Profiling of KWin

In my last blog of KWin I described the improvements in the startup of KWin. Since then I did some further profiling and could improve a few effects to load resources only when needed. E.g. Present Windows effect created the texture for the window filter on startup. This is now delayed till the user starts to type which means not only about 20 msec faster startup but also less used resources in case the user does not use the filter at all. The effect (and other effects) had created this texture on creation since 4.3. Of course it’s not a long waiting time, but in multiple effects which need to be loaded at startup it sums up to a noticeable delay.

My investigations have now reached a point where I think there is hardly anything left to do for 4.9. We still have some I/O when starting up the OpenGL compositor (150 msec) as we need to load the shaders from file but this will be quite difficult to improve without a major rewrite on how the compositor startup works, which is of course not possible for 4.9 any more and I want to change the compositor startup anyway for 4.10.

Also remaining is currently the X communication in the startup. There are many round trips to the X Server and that can unfortunately be noticed. It’s something which will hopefully improve in 4.10 by making stronger use of xcb.

Given that I was doing profiling I was also interested in our rendering and had another look at this to see why we sometimes are not able to render at 60 frames per second. My results are very promising. Some of the assumptions which we already had could be validated which means I have a general idea where I need to optimize. It will be interesting work as for that I won’t have to touch KWin source code. And I find it quite satisfying that we have reached a point in KWin development where we need to optimize non KWin code to improve the performance further.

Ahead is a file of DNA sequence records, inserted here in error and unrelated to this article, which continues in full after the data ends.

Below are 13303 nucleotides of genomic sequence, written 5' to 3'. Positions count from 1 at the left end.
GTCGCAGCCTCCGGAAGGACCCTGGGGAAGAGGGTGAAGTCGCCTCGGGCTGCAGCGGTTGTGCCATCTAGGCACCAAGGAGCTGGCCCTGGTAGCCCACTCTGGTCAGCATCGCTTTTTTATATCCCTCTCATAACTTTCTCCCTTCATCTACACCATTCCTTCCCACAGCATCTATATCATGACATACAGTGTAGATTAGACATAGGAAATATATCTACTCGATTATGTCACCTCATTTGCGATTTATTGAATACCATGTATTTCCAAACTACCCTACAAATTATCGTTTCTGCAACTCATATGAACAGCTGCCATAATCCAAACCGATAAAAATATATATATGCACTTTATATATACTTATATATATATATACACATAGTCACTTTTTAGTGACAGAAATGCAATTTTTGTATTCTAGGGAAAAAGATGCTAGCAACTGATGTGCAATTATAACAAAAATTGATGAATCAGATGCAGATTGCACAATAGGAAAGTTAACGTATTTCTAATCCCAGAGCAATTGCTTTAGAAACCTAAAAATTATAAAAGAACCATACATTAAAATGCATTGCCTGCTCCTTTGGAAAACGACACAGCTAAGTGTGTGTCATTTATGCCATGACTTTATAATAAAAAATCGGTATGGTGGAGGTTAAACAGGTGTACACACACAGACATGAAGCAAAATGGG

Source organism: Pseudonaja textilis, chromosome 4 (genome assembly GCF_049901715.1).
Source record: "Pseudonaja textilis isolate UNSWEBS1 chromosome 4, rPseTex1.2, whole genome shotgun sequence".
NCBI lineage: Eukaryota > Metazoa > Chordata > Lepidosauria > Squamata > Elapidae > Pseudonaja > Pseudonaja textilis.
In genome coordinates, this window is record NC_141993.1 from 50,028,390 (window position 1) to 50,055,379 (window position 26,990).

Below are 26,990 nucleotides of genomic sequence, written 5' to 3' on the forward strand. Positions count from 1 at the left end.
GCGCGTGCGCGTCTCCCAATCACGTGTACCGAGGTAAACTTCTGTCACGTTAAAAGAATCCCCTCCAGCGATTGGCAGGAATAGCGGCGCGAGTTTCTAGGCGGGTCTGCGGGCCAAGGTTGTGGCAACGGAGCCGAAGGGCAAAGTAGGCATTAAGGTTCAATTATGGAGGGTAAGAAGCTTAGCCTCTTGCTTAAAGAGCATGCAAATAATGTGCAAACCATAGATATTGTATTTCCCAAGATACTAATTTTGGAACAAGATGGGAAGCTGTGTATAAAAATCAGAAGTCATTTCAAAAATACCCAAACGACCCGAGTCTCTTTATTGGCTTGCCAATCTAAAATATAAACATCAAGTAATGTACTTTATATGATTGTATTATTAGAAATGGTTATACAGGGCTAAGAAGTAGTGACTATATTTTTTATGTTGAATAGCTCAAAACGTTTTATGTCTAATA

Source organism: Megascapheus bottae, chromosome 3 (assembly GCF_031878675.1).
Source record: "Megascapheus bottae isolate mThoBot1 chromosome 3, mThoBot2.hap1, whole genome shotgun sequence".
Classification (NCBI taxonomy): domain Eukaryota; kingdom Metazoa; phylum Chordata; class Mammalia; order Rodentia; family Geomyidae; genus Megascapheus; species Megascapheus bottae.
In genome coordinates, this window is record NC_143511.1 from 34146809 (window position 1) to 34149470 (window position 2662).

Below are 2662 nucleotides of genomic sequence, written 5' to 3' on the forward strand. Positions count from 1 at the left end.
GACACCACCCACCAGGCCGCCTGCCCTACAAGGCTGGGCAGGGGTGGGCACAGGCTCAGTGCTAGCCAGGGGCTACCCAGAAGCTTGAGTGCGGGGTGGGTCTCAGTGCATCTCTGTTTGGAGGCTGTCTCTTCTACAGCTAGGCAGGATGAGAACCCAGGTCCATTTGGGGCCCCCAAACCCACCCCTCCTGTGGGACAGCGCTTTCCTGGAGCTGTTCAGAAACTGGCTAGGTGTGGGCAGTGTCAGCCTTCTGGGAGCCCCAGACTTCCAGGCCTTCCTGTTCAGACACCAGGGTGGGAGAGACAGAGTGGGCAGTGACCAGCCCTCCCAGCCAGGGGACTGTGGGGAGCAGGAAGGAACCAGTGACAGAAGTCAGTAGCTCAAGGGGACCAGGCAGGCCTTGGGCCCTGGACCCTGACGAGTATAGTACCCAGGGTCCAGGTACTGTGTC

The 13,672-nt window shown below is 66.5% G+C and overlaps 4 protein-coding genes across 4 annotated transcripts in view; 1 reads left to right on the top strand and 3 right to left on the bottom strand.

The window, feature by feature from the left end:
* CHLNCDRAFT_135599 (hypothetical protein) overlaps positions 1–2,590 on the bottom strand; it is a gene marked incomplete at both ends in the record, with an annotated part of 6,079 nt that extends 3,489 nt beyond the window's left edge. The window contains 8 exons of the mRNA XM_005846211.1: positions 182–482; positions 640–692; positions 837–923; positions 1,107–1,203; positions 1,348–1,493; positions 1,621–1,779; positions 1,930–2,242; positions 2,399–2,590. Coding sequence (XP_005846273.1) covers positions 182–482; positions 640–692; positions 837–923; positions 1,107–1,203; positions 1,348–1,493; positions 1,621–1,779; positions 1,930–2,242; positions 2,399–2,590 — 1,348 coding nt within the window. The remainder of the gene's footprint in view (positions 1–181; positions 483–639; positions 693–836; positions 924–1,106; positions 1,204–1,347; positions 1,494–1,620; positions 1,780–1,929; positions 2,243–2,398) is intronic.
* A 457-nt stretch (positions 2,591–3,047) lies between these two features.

What remains is how I did the profiling. The obvious candidate would be callgrind, but it is not really useful to find delays in the startup. In case of KWin the compositor is dominating the results of callgrind so that the calls which are executed just once are hardly visible. Another problem with callgrind is that it does not show us when we are waiting for I/O or X.

I needed to know how long the actual tasks take to perform. Therefore I needed to add profiling information which ended up in this small class:

class Timing
    Timing(const char *message)
        : m_message(message) {
    ~Timing() {
        std::cout << m_message.latin1() << ": " <<
m_timer.elapsed() << " msec" << std::endl;
    QElapsedTimer m_timer;
    QLatin1String m_message;

With that I spiced up my KWin checkout to contain many Timing timing(“Load Cube Effect”); statements. And it allowed me to get very close to where the time is spent.

Overall I take from this experience that the key to a faster startup is not a more parallel startup through things like system-d, but that actually you have to question everything you do. Of course it is useful to construct everything an object needs when the object is created, but it might not be what is actually required. This is quite the case for plugins and especially 3rd party plugins. I would be positively surprised if a third party author of a Plasmoid is aware that loading an image in the Plugin ctor will delay the startup of the complete KDE Plasma session.

So if someone wants to work on getting the startup faster: there are many Plasmoids and I am sure for quite a lot we can put loading of data into threads and delay calls into the next event loop. Also it could be nice to create some krazy checks to test for common “mistakes” like loading an image not in a thread.

22 Replies to “Profiling of KWin”

  1. Martin, yet again awseome 🙂

    However, you might be interested in the vallgrind ability to collect data from a given point in your code. For example:

    .. your startup code ..

    And then you should pass some argument to vallgrind. More about that stuff can be found here:

    And are you serious, is adding a image in the plasmoid ctor slowing down all of plasma-desktop.. hehehe, that sucks :p Why aren’t all plasmoids loaded from a separate thread? Even if you optimize the plasmoids till super efficiency, it’s still interesting to load plasmoids outside of the “main” plasma-desktop thread and just work with signals/slots to notify the desktop that a plasmoid is done loading and can be displayed. Note: i’m just doing wishful thinking here. I haven’t made plasmoids in C++ neither do i know the plasma-desktop code. Isn’t this a GSoC this year..?

    Cheers! And keep the improvements coming ^_^

      .. your startup code ..

      Would not help much in that case. E.g. I need to also see the first run of the compositor, till then too much has already happened to see proper results. I looked at the valgrind docs in fact today 🙂